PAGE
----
Risks to people’s health, safety and well-being were assessed and planned for and people's complex care needs were appropriately met.

People were supported to have maximum choice and control of their lives and staff supported them in the least restrictive way possible and in their best interests; the policies and systems in the service supported this practice.

The provider’s policies and procedures promoted peoples' rights to dignity, independence and privacy.

Staff supported people to take their medicines safely where this formed part of an agreed package of care.

The provider met people's nutritional needs. Staff completed training in food hygiene and supported people to eat and drink according to their needs and preferences.

The service worked in partnership with other professionals to optimise people’s health and well-being.

The provider had appropriate safeguarding, whistleblowing and complaints procedures in place. People and their relatives told us they would feel comfortable raising a concern or making a complaint.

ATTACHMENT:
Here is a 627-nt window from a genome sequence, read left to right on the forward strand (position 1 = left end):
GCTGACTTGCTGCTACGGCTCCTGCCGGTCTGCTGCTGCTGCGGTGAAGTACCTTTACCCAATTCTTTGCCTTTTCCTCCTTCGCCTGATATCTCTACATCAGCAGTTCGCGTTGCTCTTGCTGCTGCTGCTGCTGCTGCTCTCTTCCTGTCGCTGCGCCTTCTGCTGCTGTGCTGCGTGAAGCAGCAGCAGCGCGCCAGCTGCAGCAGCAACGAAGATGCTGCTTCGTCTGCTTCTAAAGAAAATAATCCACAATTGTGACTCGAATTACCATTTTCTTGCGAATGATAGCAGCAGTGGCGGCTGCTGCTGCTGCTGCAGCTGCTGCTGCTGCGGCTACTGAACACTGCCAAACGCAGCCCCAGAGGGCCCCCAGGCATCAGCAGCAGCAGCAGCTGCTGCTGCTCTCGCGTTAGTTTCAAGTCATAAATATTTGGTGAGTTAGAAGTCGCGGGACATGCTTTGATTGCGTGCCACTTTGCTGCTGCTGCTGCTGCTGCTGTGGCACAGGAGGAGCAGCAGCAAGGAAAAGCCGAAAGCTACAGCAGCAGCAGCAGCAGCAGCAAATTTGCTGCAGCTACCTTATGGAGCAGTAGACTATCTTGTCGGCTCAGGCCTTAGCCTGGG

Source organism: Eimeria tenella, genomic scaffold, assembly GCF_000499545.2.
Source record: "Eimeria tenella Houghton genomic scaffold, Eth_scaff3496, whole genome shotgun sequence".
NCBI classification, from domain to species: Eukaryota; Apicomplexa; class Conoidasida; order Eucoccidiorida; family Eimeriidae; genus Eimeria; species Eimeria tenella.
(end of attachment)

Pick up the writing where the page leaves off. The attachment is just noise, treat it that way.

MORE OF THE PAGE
Safe recruitment processes were being followed to ensure staff were suitable for their roles.

The provider had quality assurance systems in place to identify shortfalls and where needed, improve the quality of the service delivered.

For more details, please see the full report which is on the CQC website at www.cqc.org.uk

Rating at last inspection and update:

The last rating for this service was good (report published 16 May 2017).

Why we inspected

This inspection was part of a scheduled plan based on our last rating of the service.

Follow up

We will continue to monitor information we receive about the service until we return to visit as per our re-inspection programme. If we receive any concerning information we may inspect sooner.